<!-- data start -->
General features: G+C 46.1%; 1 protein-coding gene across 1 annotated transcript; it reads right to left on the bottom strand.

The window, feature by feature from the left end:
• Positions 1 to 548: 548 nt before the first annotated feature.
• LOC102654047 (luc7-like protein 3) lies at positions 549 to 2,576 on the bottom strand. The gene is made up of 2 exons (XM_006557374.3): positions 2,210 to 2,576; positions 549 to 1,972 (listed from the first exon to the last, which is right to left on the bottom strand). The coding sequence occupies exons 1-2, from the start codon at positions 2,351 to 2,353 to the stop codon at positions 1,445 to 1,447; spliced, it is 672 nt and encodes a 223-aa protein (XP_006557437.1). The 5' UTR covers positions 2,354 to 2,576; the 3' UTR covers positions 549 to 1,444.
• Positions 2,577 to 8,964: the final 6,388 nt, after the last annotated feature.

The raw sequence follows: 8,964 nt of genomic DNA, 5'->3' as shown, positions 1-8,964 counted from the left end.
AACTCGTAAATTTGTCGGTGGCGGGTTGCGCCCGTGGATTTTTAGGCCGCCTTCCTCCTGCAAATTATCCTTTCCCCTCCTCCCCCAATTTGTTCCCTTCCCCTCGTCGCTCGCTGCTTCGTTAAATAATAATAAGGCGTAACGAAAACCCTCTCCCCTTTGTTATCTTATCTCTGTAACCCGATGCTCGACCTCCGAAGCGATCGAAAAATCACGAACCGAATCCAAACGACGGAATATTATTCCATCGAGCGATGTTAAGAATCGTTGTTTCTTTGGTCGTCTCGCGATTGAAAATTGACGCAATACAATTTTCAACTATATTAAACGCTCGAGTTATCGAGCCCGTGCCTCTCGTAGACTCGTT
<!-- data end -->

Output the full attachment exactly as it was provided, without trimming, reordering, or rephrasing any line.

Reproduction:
General features: G+C 46.1%; 1 protein-coding gene across 1 annotated transcript; it reads right to left on the bottom strand.

The window, feature by feature from the left end:
• Positions 1 to 548: 548 nt before the first annotated feature.
• LOC102654047 (luc7-like protein 3) lies at positions 549 to 2,576 on the bottom strand. The gene is made up of 2 exons (XM_006557374.3): positions 2,210 to 2,576; positions 549 to 1,972 (listed from the first exon to the last, which is right to left on the bottom strand). The coding sequence occupies exons 1-2, from the start codon at positions 2,351 to 2,353 to the stop codon at positions 1,445 to 1,447; spliced, it is 672 nt and encodes a 223-aa protein (XP_006557437.1). The 5' UTR covers positions 2,354 to 2,576; the 3' UTR covers positions 549 to 1,444.
• Positions 2,577 to 8,964: the final 6,388 nt, after the last annotated feature.

The raw sequence follows: 8,964 nt of genomic DNA, 5'->3' as shown, positions 1-8,964 counted from the left end.
AACTCGTAAATTTGTCGGTGGCGGGTTGCGCCCGTGGATTTTTAGGCCGCCTTCCTCCTGCAAATTATCCTTTCCCCTCCTCCCCCAATTTGTTCCCTTCCCCTCGTCGCTCGCTGCTTCGTTAAATAATAATAAGGCGTAACGAAAACCCTCTCCCCTTTGTTATCTTATCTCTGTAACCCGATGCTCGACCTCCGAAGCGATCGAAAAATCACGAACCGAATCCAAACGACGGAATATTATTCCATCGAGCGATGTTAAGAATCGTTGTTTCTTTGGTCGTCTCGCGATTGAAAATTGACGCAATACAATTTTCAACTATATTAAACGCTCGAGTTATCGAGCCCGTGCCTCTCGTAGACTCGTT